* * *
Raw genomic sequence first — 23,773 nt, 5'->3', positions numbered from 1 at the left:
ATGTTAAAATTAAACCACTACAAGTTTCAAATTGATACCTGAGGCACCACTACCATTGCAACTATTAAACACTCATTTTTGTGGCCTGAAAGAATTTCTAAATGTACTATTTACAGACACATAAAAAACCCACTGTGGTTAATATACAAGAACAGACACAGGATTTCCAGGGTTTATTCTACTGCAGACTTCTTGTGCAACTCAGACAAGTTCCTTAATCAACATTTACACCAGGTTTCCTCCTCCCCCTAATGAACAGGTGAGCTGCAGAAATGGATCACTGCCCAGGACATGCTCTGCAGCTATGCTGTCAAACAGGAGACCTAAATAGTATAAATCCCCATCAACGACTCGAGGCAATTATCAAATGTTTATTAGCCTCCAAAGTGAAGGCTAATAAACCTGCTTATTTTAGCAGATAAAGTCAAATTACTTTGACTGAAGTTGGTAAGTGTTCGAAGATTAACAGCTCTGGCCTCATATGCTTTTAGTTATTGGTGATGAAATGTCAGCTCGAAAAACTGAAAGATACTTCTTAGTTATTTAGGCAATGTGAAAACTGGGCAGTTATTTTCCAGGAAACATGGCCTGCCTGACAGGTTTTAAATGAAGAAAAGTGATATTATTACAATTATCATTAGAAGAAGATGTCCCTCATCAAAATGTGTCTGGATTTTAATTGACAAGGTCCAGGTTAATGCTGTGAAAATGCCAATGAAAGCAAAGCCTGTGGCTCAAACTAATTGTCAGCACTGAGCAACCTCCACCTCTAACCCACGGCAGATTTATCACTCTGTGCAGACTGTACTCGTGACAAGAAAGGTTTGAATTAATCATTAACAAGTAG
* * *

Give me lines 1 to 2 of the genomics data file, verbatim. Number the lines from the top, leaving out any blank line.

Raw genomic sequence first — 23,773 nt, 5'->3', positions numbered from 1 at the left:
ATGTTAAAATTAAACCACTACAAGTTTCAAATTGATACCTGAGGCACCACTACCATTGCAACTATTAAACACTCATTTTTGTGGCCTGAAAGAATTTCTAAATGTACTATTTACAGACACATAAAAAACCCACTGTGGTTAATATACAAGAACAGACACAGGATTTCCAGGGTTTATTCTACTGCAGACTTCTTGTGCAACTCAGACAAGTTCCTTAATCAACATTTACACCAGGTTTCCTCCTCCCCCTAATGAACAGGTGAGCTGCAGAAATGGATCACTGCCCAGGACATGCTCTGCAGCTATGCTGTCAAACAGGAGACCTAAATAGTATAAATCCCCATCAACGACTCGAGGCAATTATCAAATGTTTATTAGCCTCCAAAGTGAAGGCTAATAAACCTGCTTATTTTAGCAGATAAAGTCAAATTACTTTGACTGAAGTTGGTAAGTGTTCGAAGATTAACAGCTCTGGCCTCATATGCTTTTAGTTATTGGTGATGAAATGTCAGCTCGAAAAACTGAAAGATACTTCTTAGTTATTTAGGCAATGTGAAAACTGGGCAGTTATTTTCCAGGAAACATGGCCTGCCTGACAGGTTTTAAATGAAGAAAAGTGATATTATTACAATTATCATTAGAAGAAGATGTCCCTCATCAAAATGTGTCTGGATTTTAATTGACAAGGTCCAGGTTAATGCTGTGAAAATGCCAATGAAAGCAAAGCCTGTGGCTCAAACTAATTGTCAGCACTGAGCAACCTCCACCTCTAACCCACGGCAGATTTATCACTCTGTGCAGACTGTACTCGTGACAAGAAAGGTTTGAATTAATCATTAACAAGTAG